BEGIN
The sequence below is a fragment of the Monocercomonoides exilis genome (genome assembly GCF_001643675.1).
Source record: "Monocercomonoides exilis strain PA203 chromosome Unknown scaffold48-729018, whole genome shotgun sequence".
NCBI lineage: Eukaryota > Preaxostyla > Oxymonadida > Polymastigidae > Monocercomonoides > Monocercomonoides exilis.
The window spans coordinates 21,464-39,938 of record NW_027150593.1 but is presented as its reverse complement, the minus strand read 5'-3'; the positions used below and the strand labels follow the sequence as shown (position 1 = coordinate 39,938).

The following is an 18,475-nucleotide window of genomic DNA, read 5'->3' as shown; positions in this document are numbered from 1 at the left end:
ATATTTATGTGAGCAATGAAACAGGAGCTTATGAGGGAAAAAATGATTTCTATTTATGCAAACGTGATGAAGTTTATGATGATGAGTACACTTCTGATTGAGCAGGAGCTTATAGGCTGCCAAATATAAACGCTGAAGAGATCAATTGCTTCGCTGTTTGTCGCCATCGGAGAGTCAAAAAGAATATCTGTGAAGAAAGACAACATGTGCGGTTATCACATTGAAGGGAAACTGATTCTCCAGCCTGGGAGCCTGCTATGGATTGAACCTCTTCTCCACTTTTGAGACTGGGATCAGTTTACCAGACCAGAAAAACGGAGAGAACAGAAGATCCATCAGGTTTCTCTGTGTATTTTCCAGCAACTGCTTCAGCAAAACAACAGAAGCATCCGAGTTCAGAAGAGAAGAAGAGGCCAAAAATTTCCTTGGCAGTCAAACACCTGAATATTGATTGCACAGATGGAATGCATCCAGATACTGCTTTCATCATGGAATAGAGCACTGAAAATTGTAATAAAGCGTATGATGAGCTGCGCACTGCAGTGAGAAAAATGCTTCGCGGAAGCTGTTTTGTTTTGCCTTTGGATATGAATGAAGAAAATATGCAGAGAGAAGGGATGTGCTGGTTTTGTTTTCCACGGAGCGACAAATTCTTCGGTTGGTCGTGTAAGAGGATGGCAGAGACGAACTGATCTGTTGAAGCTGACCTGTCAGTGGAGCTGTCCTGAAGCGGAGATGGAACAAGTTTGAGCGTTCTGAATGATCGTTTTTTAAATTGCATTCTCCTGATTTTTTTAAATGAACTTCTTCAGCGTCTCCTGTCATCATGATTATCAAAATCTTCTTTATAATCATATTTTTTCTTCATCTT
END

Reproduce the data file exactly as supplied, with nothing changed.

The sequence below is a fragment of the Monocercomonoides exilis genome (genome assembly GCF_001643675.1).
Source record: "Monocercomonoides exilis strain PA203 chromosome Unknown scaffold48-729018, whole genome shotgun sequence".
NCBI lineage: Eukaryota > Preaxostyla > Oxymonadida > Polymastigidae > Monocercomonoides > Monocercomonoides exilis.
The window spans coordinates 21,464-39,938 of record NW_027150593.1 but is presented as its reverse complement, the minus strand read 5'-3'; the positions used below and the strand labels follow the sequence as shown (position 1 = coordinate 39,938).

The following is an 18,475-nucleotide window of genomic DNA, read 5'->3' as shown; positions in this document are numbered from 1 at the left end:
ATATTTATGTGAGCAATGAAACAGGAGCTTATGAGGGAAAAAATGATTTCTATTTATGCAAACGTGATGAAGTTTATGATGATGAGTACACTTCTGATTGAGCAGGAGCTTATAGGCTGCCAAATATAAACGCTGAAGAGATCAATTGCTTCGCTGTTTGTCGCCATCGGAGAGTCAAAAAGAATATCTGTGAAGAAAGACAACATGTGCGGTTATCACATTGAAGGGAAACTGATTCTCCAGCCTGGGAGCCTGCTATGGATTGAACCTCTTCTCCACTTTTGAGACTGGGATCAGTTTACCAGACCAGAAAAACGGAGAGAACAGAAGATCCATCAGGTTTCTCTGTGTATTTTCCAGCAACTGCTTCAGCAAAACAACAGAAGCATCCGAGTTCAGAAGAGAAGAAGAGGCCAAAAATTTCCTTGGCAGTCAAACACCTGAATATTGATTGCACAGATGGAATGCATCCAGATACTGCTTTCATCATGGAATAGAGCACTGAAAATTGTAATAAAGCGTATGATGAGCTGCGCACTGCAGTGAGAAAAATGCTTCGCGGAAGCTGTTTTGTTTTGCCTTTGGATATGAATGAAGAAAATATGCAGAGAGAAGGGATGTGCTGGTTTTGTTTTCCACGGAGCGACAAATTCTTCGGTTGGTCGTGTAAGAGGATGGCAGAGACGAACTGATCTGTTGAAGCTGACCTGTCAGTGGAGCTGTCCTGAAGCGGAGATGGAACAAGTTTGAGCGTTCTGAATGATCGTTTTTTAAATTGCATTCTCCTGATTTTTTTAAATGAACTTCTTCAGCGTCTCCTGTCATCATGATTATCAAAATCTTCTTTATAATCATATTTTTTCTTCATCTT